Karen Johnsen sets the record straight about...


Karen Johnsen sets the record straight about wheelchair etiquette

Physically challenged. Handicapped. Disabled. Unabled. Chair-bound. Special.


What do we call people in wheelchairs?

"Whatever you address us as, we are just us," says Karen Johnsen, 37, from Bowie.

Ms. Johnsen, recently named the 1993 Ms. Wheelchair Maryland, has a form of muscular dystrophy with a very long name. She spoke last month before a group of disabled students at Dundalk Community College.

The subject was etiquette.

Do abled people try to help disabled people if, for instance, they drop something? Should an abled person ever touch a disabled person's wheelchair?

Common courtesy trumps all. Ask if we need help, and if we say no, don't be offended, Ms. Johnsen says.

Some people, she explains, will offer to help even if it's unnecessary.

"I let them because I know it makes them feel better," she says.

As for touching the wheelchair, it depends on the driver.

Ms. Johnsen was diagnosed at age 12 with a form of muscular dystrophy called facioscapulohumeral, which got progressively worse. Her muscles wasted away.

"I remember when I could play the guitar or walk up the stairs. I remember when I could dance with my husband," she says.

Her mother, Doris Olds-Eck of Annapolis, always told her things could be worse.

The refrain proved prophetic. Ms. Johnsen was diagnosed with breast cancer and underwent a mastectomy.

"That was the scariest thing in my life. The cancer really put my muscular dystrophy in perspective: "Hey, this isn't so bad." To education reformer Dr. Robert E. Slavin, the idea behind his latest project is simple: "Never give up on kids. Schools have to be relentless to see that kids succeed."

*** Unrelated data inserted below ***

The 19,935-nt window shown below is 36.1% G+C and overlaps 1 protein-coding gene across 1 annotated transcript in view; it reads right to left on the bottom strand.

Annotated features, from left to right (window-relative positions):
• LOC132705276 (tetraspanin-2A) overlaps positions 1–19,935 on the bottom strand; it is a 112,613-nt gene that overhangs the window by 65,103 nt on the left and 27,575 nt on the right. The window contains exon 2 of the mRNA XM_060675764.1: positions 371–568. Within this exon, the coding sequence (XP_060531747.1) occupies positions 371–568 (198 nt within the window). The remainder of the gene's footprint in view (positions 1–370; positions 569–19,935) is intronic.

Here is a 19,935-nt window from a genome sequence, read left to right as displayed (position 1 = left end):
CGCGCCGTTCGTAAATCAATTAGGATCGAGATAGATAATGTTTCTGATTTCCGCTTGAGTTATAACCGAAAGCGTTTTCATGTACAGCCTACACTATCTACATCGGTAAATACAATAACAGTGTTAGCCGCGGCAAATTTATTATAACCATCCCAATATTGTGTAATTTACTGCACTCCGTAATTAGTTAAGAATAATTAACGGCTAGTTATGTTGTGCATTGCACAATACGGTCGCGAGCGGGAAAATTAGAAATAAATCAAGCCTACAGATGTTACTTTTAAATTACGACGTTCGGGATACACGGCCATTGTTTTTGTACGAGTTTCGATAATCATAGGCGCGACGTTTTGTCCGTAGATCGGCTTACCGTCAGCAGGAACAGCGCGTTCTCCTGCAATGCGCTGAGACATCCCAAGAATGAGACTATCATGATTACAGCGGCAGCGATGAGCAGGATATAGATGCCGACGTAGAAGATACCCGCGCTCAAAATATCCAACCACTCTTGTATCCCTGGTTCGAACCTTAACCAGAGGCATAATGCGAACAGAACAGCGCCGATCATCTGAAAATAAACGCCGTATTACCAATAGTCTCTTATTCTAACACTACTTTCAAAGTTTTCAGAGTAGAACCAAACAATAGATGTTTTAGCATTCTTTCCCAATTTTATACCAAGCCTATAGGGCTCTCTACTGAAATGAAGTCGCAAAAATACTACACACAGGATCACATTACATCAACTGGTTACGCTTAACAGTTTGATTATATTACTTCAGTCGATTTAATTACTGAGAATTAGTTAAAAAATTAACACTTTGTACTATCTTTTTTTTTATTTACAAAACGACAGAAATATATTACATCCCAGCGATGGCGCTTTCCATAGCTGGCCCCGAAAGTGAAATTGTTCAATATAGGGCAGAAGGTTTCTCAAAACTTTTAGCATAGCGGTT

Dr. Slavin, 43, of Roland Park, director of the elementary program of the Johns Hopkins University Center for Research on Effective Schooling for Disadvantaged Students, has been pretty relentless himself in trying to change American education.

"Roots and Wings" is designed to restructure the traditional elementary school. It's being implemented this year in four schools in St. Mary's County in Southern Maryland.

In the 1970s, he was a leading guru of cooperative learning (kids working in small groups helping each other), now widely used in classrooms; in the 1980s, he helped develop "Success for All," a reading program that began in a Baltimore elementary school and has spread to 19 states. Now, "Roots and Wings" builds on the other two.

Dr. Slavin is director of the national pilot project funded by the non-profit New American Schools Development Corp. His wife, Nancy A. Madden, is co-director and his chief collaborator.

"The main element of 'Roots' is to make sure every child has a grounding of basic skills," he says. "It's a matter of giving kids success no matter what it takes -- tutoring one on one, new shoes, giving parents ways to work with children at home.

"Wings says basics are not enough. Kids should use the basic skills to solve problems, to explore the world and imagine themselves in other roles and in different times of history."

A Montgomery County native, Dr. Slavin came to Hopkins in 1973 to get his Ph.D. His education research is known worldwide through his 11 books, including the just-published "Preventing Early School Failure."

Wayne Hardin

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